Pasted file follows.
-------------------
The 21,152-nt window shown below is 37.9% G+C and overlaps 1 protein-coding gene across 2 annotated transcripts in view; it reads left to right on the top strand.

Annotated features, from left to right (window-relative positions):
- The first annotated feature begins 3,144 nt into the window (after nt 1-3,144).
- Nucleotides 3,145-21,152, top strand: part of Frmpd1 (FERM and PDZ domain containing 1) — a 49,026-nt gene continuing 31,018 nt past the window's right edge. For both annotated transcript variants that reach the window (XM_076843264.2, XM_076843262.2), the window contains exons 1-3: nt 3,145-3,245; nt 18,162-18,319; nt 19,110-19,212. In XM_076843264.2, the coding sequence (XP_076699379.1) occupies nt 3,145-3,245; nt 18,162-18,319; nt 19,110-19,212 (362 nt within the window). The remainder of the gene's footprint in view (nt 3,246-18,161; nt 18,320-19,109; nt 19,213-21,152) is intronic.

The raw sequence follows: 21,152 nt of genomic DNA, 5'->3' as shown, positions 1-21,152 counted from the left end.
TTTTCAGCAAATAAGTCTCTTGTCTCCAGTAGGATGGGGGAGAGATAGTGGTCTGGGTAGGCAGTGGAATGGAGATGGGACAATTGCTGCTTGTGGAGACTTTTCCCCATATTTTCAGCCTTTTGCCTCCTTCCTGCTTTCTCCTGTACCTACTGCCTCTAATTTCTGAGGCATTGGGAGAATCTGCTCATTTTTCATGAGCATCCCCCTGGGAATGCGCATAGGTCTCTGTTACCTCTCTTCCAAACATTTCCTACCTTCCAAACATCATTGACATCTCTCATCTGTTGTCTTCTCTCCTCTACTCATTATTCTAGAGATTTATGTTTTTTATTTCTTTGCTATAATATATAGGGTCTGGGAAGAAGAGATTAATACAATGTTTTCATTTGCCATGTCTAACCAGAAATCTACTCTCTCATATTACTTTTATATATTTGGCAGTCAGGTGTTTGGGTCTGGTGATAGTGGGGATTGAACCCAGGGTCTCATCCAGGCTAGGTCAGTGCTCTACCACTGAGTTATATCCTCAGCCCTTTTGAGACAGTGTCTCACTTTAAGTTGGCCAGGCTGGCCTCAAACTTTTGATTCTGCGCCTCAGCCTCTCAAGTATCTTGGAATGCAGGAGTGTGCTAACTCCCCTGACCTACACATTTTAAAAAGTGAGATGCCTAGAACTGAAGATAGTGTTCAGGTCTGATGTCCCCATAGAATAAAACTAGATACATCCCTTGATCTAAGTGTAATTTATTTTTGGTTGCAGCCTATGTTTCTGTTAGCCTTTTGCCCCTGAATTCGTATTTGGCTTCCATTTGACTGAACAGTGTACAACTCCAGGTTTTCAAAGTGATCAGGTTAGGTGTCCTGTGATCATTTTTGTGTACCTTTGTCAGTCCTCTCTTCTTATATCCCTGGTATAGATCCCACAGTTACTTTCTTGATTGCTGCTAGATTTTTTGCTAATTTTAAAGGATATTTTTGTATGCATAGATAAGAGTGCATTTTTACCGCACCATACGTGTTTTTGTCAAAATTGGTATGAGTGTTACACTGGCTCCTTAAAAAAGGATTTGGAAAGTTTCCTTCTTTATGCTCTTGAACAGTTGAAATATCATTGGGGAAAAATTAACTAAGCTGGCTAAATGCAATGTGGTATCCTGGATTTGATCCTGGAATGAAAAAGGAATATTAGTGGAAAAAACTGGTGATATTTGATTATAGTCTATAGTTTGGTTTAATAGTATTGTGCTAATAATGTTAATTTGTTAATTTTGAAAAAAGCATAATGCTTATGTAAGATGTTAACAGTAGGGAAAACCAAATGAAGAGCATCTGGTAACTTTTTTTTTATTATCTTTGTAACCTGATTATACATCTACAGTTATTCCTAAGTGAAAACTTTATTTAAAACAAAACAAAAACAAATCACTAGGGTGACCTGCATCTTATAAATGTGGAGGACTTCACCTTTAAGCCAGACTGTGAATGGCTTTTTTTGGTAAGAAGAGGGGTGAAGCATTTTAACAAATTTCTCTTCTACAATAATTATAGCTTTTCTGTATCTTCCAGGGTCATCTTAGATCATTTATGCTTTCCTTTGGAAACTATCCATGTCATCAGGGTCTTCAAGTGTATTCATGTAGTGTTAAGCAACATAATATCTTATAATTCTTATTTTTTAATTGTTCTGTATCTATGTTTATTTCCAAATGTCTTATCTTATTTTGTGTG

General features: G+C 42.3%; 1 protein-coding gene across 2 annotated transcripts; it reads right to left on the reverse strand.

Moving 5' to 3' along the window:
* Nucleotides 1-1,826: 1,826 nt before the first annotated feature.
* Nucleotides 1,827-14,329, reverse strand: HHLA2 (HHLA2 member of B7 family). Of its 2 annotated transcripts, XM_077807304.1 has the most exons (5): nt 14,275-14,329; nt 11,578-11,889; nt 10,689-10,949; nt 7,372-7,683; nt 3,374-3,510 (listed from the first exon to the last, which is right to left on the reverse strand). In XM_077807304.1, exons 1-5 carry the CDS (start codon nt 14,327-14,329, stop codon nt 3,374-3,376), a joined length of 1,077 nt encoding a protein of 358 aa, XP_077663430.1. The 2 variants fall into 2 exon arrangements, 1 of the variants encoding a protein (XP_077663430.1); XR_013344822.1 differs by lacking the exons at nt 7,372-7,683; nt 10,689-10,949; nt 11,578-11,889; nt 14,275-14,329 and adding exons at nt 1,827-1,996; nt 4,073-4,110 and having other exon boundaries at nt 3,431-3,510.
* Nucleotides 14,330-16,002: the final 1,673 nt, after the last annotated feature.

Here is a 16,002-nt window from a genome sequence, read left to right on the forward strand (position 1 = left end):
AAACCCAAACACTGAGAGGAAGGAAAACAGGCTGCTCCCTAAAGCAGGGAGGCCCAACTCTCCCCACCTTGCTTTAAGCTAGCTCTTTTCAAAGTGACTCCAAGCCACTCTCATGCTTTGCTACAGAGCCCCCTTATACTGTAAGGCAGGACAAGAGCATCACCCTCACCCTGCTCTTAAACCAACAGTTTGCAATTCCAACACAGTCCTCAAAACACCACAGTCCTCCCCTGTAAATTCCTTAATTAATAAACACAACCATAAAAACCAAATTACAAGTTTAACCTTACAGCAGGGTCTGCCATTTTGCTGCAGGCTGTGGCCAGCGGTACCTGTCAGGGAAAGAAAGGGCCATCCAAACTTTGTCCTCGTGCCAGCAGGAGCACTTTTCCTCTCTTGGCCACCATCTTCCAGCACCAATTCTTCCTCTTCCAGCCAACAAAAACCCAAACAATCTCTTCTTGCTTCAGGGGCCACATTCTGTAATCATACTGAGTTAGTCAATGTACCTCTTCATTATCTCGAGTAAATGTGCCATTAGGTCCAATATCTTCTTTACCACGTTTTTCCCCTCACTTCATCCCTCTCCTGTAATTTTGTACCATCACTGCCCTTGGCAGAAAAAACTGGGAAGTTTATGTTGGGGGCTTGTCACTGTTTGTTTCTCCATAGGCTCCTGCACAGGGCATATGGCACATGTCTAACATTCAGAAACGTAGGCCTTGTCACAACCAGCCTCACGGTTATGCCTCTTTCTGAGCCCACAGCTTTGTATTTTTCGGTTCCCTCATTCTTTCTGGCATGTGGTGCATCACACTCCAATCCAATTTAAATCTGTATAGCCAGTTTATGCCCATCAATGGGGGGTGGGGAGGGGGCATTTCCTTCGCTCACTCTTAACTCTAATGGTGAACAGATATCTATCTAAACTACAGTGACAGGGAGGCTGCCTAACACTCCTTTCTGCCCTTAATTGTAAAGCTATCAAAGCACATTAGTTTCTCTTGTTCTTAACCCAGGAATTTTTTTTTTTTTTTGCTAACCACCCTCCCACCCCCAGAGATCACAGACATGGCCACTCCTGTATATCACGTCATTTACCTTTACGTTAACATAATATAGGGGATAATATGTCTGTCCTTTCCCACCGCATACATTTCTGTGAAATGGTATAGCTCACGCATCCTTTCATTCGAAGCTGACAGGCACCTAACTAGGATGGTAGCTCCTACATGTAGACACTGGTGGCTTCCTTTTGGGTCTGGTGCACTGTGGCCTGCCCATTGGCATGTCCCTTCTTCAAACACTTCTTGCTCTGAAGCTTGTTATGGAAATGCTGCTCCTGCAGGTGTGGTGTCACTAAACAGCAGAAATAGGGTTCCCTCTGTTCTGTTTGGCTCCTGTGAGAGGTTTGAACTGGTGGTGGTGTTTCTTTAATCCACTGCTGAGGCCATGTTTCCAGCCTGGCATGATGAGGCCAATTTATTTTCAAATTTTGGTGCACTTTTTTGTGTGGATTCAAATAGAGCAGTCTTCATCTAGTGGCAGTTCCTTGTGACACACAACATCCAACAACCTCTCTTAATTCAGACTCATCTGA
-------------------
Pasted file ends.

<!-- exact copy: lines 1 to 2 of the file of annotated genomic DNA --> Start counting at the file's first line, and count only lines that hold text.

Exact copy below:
The 21,152-nt window shown below is 37.9% G+C and overlaps 1 protein-coding gene across 2 annotated transcripts in view; it reads left to right on the top strand.

Annotated features, from left to right (window-relative positions):